Several decades ago, American actor Tom Cruise proclaimed in the iconic movie “Top Gun” that he felt the need for speed. That statement echoed in my head a few weeks ago when I read a survey commissioned jointly by Nokia and Qualcomm that named faster speed as a key reason consumers want 5G.
However, equating 5G with faster speeds is selling the technology short; speed may be the easiest attribute of 5G for non-tech savvy consumers to understand, but it’s certainly not the only one. The transition from 3G to 4G meant faster speeds that paved the way for mobile broadband services and the current expectations around ubiquitous access to those services. 5G, on the other hand, is an entirely new architecture that delivers exponential improvements in not only speed, but also latency, capacity, power consumption and number of connections supported. 3G to 4G was an evolution; 4G to 5G is a revolution that opens the door for entirely new use cases, no doubt including ones we haven’t even dreamed up yet.
But with that opportunity comes the very real risk that 5G will become an exercise in network design and engineering, as opposed to a way for operators to truly remake themselves and generate additional revenue. Bloomberg puts the cost of 5G at about $200B per year in capital spending. Without a clear plan to generate a return on that investment, operators may be left with empty pockets and a shiny new network that isn’t generating enough value to justify the cost.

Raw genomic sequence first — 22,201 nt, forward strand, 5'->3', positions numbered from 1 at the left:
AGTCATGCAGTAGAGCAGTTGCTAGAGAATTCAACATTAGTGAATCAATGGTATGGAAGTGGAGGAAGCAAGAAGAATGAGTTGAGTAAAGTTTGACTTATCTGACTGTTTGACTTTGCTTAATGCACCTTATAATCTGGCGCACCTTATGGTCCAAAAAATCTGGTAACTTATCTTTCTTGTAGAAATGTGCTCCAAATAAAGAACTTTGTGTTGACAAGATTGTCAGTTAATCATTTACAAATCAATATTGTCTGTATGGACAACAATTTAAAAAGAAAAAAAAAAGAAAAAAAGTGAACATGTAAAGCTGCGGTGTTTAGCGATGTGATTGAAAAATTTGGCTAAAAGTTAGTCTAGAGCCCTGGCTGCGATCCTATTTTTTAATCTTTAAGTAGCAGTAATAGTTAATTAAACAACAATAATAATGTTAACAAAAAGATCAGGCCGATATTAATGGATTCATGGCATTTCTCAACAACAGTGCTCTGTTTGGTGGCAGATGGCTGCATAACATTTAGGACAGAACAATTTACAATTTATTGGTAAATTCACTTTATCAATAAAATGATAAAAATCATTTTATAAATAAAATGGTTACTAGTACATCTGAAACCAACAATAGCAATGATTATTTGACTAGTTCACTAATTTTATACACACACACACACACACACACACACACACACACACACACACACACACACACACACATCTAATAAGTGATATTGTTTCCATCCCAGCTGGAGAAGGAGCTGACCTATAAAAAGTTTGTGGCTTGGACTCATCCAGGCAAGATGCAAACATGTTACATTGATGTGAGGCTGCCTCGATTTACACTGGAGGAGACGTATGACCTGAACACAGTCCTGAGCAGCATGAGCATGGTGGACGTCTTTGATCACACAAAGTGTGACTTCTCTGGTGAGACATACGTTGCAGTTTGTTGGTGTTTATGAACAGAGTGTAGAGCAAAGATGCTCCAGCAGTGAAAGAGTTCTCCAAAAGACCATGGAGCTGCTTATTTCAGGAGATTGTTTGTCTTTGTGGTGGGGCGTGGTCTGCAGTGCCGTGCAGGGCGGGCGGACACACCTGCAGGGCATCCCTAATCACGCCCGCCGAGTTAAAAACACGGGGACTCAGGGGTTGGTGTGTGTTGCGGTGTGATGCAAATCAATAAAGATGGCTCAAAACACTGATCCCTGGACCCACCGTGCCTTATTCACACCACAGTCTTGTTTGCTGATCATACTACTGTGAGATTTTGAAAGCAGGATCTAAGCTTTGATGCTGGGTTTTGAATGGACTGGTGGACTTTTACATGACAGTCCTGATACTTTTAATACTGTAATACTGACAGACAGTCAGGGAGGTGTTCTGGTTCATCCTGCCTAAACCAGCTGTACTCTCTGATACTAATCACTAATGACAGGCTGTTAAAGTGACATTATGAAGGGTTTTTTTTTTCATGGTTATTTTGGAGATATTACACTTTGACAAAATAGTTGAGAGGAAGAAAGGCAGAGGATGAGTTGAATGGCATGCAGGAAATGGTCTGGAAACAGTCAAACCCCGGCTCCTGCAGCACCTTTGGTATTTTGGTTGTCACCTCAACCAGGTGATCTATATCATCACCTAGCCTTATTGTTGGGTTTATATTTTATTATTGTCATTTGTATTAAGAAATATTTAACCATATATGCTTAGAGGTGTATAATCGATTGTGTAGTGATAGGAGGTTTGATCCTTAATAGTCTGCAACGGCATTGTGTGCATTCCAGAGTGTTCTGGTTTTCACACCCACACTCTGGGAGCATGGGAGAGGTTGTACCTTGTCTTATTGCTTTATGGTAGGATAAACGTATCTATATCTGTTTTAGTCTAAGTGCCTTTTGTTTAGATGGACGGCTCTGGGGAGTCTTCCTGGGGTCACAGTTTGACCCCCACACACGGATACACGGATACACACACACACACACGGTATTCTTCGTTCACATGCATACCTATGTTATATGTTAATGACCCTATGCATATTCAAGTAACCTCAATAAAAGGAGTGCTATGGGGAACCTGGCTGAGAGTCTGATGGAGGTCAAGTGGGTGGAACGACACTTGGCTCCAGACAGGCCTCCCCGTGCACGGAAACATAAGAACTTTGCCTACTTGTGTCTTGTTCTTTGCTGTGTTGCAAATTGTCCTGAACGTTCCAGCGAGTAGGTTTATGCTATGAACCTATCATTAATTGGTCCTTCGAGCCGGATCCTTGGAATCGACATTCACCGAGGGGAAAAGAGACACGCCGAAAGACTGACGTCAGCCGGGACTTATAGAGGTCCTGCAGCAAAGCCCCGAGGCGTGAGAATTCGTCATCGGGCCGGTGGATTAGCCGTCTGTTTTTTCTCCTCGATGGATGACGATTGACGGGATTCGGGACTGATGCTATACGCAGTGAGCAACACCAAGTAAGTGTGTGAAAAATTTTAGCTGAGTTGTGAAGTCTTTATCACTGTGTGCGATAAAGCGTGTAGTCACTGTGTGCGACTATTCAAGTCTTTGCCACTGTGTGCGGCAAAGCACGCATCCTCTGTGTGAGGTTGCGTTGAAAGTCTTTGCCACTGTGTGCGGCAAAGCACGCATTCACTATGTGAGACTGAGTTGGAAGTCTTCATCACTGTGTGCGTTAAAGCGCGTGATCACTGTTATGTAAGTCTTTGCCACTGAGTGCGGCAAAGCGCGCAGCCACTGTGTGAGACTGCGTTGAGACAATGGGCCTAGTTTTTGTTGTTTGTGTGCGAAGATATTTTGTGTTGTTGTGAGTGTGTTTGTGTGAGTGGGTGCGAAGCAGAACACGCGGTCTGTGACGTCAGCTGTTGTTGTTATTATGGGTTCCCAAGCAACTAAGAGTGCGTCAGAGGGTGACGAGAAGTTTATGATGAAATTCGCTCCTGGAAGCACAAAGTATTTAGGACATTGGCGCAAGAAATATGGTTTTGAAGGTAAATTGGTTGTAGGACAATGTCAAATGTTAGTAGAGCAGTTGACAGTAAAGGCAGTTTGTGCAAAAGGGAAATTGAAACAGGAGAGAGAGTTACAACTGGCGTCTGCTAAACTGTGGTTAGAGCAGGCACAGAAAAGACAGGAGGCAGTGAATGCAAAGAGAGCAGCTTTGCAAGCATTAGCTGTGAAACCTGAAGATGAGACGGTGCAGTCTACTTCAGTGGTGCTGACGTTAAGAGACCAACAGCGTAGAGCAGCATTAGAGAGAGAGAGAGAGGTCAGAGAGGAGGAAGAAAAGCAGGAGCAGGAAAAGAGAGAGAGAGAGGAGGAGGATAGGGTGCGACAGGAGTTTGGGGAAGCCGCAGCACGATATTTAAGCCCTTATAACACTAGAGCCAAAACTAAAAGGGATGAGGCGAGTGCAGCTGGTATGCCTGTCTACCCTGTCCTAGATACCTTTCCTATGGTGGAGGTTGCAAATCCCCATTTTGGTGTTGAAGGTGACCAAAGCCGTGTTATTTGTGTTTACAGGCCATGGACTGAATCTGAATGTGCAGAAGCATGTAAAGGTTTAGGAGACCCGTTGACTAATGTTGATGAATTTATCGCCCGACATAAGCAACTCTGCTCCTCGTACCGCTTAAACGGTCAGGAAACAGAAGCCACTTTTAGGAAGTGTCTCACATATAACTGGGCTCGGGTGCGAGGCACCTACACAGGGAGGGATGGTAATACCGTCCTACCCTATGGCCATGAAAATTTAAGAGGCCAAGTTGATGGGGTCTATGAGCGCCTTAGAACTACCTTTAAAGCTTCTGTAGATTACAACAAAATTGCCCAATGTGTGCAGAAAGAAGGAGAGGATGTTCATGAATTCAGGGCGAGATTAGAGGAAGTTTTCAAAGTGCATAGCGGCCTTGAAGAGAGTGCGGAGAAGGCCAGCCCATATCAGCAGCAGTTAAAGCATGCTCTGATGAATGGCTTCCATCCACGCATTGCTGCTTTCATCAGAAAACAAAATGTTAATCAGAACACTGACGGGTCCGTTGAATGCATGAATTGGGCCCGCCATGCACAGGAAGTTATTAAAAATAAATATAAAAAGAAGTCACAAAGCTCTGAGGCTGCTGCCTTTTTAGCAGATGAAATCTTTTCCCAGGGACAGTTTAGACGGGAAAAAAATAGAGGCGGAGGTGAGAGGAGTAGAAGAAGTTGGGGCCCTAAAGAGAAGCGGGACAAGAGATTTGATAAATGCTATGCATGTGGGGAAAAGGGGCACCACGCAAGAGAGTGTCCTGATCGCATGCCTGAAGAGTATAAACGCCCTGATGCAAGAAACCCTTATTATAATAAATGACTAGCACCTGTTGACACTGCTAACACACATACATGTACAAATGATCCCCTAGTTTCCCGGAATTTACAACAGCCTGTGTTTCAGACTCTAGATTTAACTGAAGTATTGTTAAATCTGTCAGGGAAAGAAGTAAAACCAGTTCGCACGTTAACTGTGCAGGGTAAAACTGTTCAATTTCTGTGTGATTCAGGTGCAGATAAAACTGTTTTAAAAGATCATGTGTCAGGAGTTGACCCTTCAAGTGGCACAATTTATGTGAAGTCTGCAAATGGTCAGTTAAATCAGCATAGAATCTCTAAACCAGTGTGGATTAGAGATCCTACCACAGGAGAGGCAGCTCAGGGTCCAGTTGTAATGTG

This means that solutions that enable network monetization and control have never been more important than they are in the 5G realm, and those suppliers with a proven track record around supporting revenue-generating business models are best positioned to provide them. The following capabilities are particularly critical to support successful 5G use cases:
- Real-time dynamic policy beyond a standardized core network function that can be pushed closer to the edge to support ultra-low latency use cases, rapidly.
- Dynamic charging that can go beyond charging for consumption, e.g. variable charging for latency, availability, bandwidth, etc.
- The ability to flexibly support new business models by integrating third parties into the operator ecosystem via secure exposure of network services and capabilities.
- Advanced analytics and machine learning to provide better contextual inputs for policy and charging decisions ranging from support for variable Quality of Service to network slice optimization to early identification of fraud or malware introduced by IoT devices.
The net result is engagement with a wider range of segments, served by a more powerful set of appropriate business models.
Operators are at an inflection point as they struggle to move away selling vanilla voice and data services to becoming digital service providers. 5G has the potential to be a key part of that journey, if it is properly leveraged – and that means going beyond the need for speed and capitalizing on the full value of these new network architectures. To that end, 5G enabling software such as PCC and analytics are just as important as 5G infrastructure – if not more so.